Between 1968 and 1973 a large body of evidence accumulated in our laboratory and by others demonstrated that the conversion of testosterone to dihydrotestosterone plays a crucial role in androgen action, including virilization of the external genitalia in male embryos (reviewed in Ref. 1). We had postulated that mutations that impair dihydrotestosterone formation might be the cause of some cases of human male pseudohermaphroditism (2), and a candidate disorder for 5α-reductase deficiency was the rare autosomal recessive disorder termed pseudovaginal perineoscrotal hypospadias (3–7). In 1974 two siblings with pseudovaginal perineoscrotal hypospadias were ascertained in Dallas, and as the result of endocrine, phenotypic, and enzymatic studies it was established that these sisters did have a defect in 5 α-reductase activity (8). At the same time an extensive family from the Dominican Republic was described in whom male pseudohermaphroditism was also due to impairment of the conversion of testosterone to dihydrotestosterone (9, 10). In the intervening years many additional patients have been described, and the pathogenesis of this disorder has been explored in considerable detail, culminating in the cloning of two genes that encode steroid 5α-reductase isoenzymes (11–13). 5α-Reductase deficiency is of interest not because of its frequency (it is rare) but because of its importance for understanding the mechanism of androgen action, the process of sexual differentiation, and the factors that influence normal sexual behavior.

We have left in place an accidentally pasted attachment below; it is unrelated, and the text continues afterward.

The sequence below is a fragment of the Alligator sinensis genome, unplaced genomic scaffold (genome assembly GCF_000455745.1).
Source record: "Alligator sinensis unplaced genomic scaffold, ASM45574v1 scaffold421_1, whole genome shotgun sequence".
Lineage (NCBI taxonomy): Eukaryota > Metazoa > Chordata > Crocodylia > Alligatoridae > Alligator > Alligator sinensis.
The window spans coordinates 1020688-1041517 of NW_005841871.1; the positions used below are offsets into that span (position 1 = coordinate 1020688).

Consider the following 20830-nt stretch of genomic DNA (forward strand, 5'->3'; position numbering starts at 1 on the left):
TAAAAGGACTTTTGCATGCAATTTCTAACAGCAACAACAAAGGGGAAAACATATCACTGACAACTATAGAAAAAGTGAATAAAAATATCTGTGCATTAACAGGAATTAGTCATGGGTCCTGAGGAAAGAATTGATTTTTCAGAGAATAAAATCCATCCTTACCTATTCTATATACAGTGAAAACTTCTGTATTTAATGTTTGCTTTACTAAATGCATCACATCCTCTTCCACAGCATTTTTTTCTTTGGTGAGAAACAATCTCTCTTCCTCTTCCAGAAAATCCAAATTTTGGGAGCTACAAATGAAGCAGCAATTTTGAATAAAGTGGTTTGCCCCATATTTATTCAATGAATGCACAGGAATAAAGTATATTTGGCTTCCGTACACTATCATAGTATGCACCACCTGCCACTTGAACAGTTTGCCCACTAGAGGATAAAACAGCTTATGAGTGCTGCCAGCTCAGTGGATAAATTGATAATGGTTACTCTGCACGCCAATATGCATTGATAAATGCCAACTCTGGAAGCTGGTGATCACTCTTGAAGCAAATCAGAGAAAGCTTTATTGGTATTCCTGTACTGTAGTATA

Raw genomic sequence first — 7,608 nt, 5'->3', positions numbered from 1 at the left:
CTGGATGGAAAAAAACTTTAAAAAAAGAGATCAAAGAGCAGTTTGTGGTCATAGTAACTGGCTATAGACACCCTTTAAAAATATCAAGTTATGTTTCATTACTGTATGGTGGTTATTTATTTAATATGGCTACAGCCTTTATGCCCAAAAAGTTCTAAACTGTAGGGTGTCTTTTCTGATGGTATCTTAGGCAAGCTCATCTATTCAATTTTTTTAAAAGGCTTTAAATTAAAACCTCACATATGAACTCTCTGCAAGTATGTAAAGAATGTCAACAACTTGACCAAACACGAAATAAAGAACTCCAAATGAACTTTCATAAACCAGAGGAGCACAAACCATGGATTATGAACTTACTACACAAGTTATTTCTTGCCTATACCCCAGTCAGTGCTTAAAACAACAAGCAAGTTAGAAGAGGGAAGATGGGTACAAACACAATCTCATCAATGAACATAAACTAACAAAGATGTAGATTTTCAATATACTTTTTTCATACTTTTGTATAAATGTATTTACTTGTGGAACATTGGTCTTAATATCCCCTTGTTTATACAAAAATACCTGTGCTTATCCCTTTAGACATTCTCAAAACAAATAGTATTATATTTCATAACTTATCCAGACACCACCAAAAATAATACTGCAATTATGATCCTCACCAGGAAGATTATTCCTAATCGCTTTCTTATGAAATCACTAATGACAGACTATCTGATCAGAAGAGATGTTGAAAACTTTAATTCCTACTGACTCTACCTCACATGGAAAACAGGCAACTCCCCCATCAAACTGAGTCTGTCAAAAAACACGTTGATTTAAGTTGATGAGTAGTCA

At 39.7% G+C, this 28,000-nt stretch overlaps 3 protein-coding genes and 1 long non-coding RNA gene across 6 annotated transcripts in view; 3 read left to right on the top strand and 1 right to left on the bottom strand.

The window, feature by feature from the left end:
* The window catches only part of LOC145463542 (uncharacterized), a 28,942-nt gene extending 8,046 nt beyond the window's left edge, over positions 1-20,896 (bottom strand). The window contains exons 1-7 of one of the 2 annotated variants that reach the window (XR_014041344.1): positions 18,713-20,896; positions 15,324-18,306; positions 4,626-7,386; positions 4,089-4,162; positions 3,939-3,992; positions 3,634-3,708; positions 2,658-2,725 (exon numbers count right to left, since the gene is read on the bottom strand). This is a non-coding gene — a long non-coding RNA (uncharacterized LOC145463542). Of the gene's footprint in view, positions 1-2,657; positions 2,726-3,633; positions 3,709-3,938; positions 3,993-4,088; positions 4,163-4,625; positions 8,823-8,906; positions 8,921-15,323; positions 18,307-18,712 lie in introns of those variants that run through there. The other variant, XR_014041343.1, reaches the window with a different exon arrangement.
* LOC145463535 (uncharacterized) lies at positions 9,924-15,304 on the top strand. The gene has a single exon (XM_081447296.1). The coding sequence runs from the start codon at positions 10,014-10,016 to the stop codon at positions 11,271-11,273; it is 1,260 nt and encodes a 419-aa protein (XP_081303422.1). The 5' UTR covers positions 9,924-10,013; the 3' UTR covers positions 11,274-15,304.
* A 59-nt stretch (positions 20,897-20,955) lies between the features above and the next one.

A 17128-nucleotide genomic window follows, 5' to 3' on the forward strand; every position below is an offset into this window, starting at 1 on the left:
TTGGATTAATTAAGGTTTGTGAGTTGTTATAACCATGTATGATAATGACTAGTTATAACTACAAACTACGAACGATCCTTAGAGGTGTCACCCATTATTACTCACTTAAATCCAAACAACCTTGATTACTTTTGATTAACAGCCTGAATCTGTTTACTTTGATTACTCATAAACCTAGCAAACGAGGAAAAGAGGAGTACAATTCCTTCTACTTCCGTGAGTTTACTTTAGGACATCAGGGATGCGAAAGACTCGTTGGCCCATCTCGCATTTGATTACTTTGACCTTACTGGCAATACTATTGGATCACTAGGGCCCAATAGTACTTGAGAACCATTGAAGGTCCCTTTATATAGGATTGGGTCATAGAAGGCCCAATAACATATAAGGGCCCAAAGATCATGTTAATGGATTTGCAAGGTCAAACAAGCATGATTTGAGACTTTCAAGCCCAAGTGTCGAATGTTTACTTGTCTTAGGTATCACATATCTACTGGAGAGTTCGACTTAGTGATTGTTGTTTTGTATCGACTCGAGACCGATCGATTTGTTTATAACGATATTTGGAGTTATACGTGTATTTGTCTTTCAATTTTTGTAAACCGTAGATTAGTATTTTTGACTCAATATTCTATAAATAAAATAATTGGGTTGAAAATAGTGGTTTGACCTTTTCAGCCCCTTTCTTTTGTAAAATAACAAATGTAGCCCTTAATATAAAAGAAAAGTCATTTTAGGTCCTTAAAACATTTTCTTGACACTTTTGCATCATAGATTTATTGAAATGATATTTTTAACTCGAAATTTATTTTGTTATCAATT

ASJC Scopus subject areas
- Endocrinology, Diabetes and Metabolism